So long and thanks for all the fish.
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Also in Montecito, San Ysidro Ranch is supposed to be a great spot, but I've never been.

Had a lovely romantic brunch at the San Ysidro Ranch once. It was a long time ago. FWIW, it's where JFK and Jackie Kennedy honeymooned. :wub:

I think that's right but somehow didn't they also honeymoon at the Hotel Hana Maui?

I'm hollywood and I approve this message.

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Also in Montecito, San Ysidro Ranch is supposed to be a great spot, but I've never been.

Had a lovely romantic brunch at the San Ysidro Ranch once. It was a long time ago. FWIW, it's where JFK and Jackie Kennedy honeymooned. :wub:

I think that's right but somehow didn't they also honeymoon at the Hotel Hana Maui?

I've had a few honeymoons so I can relate to this! :biggrin:

Ok-we haven't made hotel reservations yet and now I am thinking that we should stay in Santa Barbara and make that our home base. The other alternative is to go to Ojai for 2 nights and then to Santa Barbara for 3 nights. Any suggestions on how to break up this trip?

Rosalie Saferstein, aka "Rosie"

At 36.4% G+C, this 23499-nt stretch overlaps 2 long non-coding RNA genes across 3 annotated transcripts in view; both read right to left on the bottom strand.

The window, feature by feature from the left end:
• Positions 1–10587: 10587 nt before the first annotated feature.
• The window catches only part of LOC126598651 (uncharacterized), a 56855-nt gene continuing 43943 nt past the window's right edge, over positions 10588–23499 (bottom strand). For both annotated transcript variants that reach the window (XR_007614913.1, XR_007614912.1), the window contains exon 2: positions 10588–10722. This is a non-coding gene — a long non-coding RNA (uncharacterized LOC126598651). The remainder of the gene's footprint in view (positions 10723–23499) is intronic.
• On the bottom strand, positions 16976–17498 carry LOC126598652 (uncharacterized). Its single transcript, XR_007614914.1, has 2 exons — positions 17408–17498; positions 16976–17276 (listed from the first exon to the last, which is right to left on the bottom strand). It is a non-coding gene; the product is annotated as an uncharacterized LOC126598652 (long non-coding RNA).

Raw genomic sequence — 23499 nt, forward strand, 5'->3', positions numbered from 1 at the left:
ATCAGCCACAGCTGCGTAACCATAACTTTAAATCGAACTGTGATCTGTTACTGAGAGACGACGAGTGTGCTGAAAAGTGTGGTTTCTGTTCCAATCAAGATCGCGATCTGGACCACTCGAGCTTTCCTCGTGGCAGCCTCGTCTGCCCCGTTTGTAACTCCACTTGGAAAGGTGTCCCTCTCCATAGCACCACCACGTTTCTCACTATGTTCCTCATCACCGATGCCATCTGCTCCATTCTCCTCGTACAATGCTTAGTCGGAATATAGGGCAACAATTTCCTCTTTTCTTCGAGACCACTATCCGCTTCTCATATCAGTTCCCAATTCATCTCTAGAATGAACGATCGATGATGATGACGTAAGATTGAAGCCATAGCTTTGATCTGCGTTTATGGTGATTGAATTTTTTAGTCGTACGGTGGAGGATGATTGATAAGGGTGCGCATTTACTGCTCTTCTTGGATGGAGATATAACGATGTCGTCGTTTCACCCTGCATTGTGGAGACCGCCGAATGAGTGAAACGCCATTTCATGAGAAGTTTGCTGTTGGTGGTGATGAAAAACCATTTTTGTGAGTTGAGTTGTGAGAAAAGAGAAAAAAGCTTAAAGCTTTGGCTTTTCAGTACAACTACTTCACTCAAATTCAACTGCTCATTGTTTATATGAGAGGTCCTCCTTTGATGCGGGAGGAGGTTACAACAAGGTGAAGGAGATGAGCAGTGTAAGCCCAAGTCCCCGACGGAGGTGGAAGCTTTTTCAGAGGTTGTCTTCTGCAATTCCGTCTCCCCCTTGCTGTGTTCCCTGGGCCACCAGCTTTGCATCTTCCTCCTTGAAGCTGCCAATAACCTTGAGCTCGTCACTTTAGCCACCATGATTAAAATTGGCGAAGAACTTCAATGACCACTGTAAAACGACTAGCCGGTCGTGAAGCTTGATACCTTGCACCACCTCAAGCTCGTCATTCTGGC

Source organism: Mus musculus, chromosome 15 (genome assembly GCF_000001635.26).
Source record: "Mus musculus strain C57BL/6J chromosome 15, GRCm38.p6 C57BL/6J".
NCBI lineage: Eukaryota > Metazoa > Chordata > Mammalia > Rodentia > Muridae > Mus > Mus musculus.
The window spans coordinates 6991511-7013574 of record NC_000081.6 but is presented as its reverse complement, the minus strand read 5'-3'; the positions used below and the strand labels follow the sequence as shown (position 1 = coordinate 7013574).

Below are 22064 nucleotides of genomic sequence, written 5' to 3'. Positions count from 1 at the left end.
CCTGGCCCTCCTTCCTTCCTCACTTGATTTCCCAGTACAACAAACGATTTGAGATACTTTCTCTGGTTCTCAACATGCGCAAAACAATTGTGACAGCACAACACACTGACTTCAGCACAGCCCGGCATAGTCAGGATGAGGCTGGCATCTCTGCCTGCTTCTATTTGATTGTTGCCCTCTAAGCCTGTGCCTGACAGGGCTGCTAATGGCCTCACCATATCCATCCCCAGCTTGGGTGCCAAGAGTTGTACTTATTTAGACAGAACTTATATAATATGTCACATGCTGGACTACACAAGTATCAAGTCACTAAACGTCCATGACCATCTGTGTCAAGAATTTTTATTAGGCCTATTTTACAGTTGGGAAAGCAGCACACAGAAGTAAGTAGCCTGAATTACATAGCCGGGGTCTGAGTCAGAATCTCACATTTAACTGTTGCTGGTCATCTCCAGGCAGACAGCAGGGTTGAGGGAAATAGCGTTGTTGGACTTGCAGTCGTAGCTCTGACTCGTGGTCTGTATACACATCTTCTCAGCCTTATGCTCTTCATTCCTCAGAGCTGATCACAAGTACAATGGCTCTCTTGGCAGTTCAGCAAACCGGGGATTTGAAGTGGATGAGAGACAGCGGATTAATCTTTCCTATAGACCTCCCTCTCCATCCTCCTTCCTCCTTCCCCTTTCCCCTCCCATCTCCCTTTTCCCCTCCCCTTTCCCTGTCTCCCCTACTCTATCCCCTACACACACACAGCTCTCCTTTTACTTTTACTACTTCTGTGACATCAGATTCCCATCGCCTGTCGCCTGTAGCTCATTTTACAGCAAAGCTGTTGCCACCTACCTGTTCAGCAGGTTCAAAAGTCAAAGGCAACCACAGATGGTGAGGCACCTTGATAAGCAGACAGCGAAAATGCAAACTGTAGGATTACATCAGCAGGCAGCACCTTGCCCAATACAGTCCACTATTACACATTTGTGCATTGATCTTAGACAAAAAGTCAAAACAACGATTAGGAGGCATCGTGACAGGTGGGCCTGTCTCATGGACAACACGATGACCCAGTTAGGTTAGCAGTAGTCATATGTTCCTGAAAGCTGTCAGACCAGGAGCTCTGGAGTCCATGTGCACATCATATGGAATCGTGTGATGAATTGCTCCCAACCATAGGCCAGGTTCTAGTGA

TABLE HOPPING WITH ROSIE

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  • 2 weeks later...

Another endorsement of Hearst Castle. We did two tours, 1 and 2—and you get to see the kitchen on the second one, as well as the libraries, which are jaw-dropping.

We had a fine meal at Robin's restaurant in Cambria, including the grilled salmon with cilantro-lime butter and a perfectly cooked steak. Cambria's a sweet little town, filled with artists. There is a glass gallery that is amazing but I can't remember the name. It's unmistakeable, though. Everything downtown is close together.

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  • 2 weeks later...

"in santa barbara, definite yes for wine cask (you can buy the wine at their wine store next door and they charge something like $1 to pour it for you)."

Does the wine store sell the same wine for the same price as Wine Cask? If the prices are higher in the restauant for the same wine why would they charge only $1 corkage? How does this work? Do you buy the wine and tell the waiter you bought it next store?

BTW--NJ is the BYO state with 70-80% of the restaurants being BYO. It's also illegal to charge a corkage fee.

Rosalie Saferstein, aka "Rosie"

TABLE HOPPING WITH ROSIE

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"in santa barbara, definite yes for wine cask (you can buy the wine at their wine store next door and they charge something like $1 to pour it for you)."

Does the wine store sell the same wine for the same price as Wine Cask?  If the prices are higher in the restauant for the same wine why would they charge only $1 corkage?  How does this work?  Do you buy the wine and tell the waiter you bought it next store?

BTW--NJ is the BYO state with 70-80% of the restaurants being BYO. It's also illegal to charge a corkage fee.